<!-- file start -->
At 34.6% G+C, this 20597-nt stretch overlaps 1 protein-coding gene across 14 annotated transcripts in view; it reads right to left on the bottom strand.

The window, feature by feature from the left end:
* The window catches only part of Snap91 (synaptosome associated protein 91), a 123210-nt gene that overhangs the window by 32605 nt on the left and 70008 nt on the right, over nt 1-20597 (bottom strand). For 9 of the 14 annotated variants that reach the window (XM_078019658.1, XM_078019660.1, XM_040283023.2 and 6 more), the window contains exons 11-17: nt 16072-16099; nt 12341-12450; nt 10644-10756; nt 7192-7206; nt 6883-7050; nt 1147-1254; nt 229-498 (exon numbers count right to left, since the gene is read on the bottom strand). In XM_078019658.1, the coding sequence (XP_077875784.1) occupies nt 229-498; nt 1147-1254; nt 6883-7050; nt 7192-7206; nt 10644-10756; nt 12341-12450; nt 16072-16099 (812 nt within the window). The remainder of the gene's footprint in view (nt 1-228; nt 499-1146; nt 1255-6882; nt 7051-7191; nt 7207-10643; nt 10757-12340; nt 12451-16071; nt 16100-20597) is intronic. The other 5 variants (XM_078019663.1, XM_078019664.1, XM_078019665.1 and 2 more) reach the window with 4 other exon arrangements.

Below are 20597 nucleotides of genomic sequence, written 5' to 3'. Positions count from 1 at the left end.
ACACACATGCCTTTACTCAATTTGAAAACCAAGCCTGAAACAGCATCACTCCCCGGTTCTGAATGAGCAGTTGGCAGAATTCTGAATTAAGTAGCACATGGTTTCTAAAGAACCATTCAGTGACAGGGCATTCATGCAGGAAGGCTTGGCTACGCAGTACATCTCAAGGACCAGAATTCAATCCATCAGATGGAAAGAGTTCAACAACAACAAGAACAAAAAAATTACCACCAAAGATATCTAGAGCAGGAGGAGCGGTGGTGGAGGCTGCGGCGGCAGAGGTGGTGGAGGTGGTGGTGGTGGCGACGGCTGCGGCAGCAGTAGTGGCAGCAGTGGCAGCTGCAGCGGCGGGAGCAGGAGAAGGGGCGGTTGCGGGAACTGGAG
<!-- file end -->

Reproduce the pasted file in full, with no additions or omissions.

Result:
At 34.6% G+C, this 20597-nt stretch overlaps 1 protein-coding gene across 14 annotated transcripts in view; it reads right to left on the bottom strand.

The window, feature by feature from the left end:
* The window catches only part of Snap91 (synaptosome associated protein 91), a 123210-nt gene that overhangs the window by 32605 nt on the left and 70008 nt on the right, over nt 1-20597 (bottom strand). For 9 of the 14 annotated variants that reach the window (XM_078019658.1, XM_078019660.1, XM_040283023.2 and 6 more), the window contains exons 11-17: nt 16072-16099; nt 12341-12450; nt 10644-10756; nt 7192-7206; nt 6883-7050; nt 1147-1254; nt 229-498 (exon numbers count right to left, since the gene is read on the bottom strand). In XM_078019658.1, the coding sequence (XP_077875784.1) occupies nt 229-498; nt 1147-1254; nt 6883-7050; nt 7192-7206; nt 10644-10756; nt 12341-12450; nt 16072-16099 (812 nt within the window). The remainder of the gene's footprint in view (nt 1-228; nt 499-1146; nt 1255-6882; nt 7051-7191; nt 7207-10643; nt 10757-12340; nt 12451-16071; nt 16100-20597) is intronic. The other 5 variants (XM_078019663.1, XM_078019664.1, XM_078019665.1 and 2 more) reach the window with 4 other exon arrangements.

Below are 20597 nucleotides of genomic sequence, written 5' to 3'. Positions count from 1 at the left end.
ACACACATGCCTTTACTCAATTTGAAAACCAAGCCTGAAACAGCATCACTCCCCGGTTCTGAATGAGCAGTTGGCAGAATTCTGAATTAAGTAGCACATGGTTTCTAAAGAACCATTCAGTGACAGGGCATTCATGCAGGAAGGCTTGGCTACGCAGTACATCTCAAGGACCAGAATTCAATCCATCAGATGGAAAGAGTTCAACAACAACAAGAACAAAAAAATTACCACCAAAGATATCTAGAGCAGGAGGAGCGGTGGTGGAGGCTGCGGCGGCAGAGGTGGTGGAGGTGGTGGTGGTGGCGACGGCTGCGGCAGCAGTAGTGGCAGCAGTGGCAGCTGCAGCGGCGGGAGCAGGAGAAGGGGCGGTTGCGGGAACTGGAG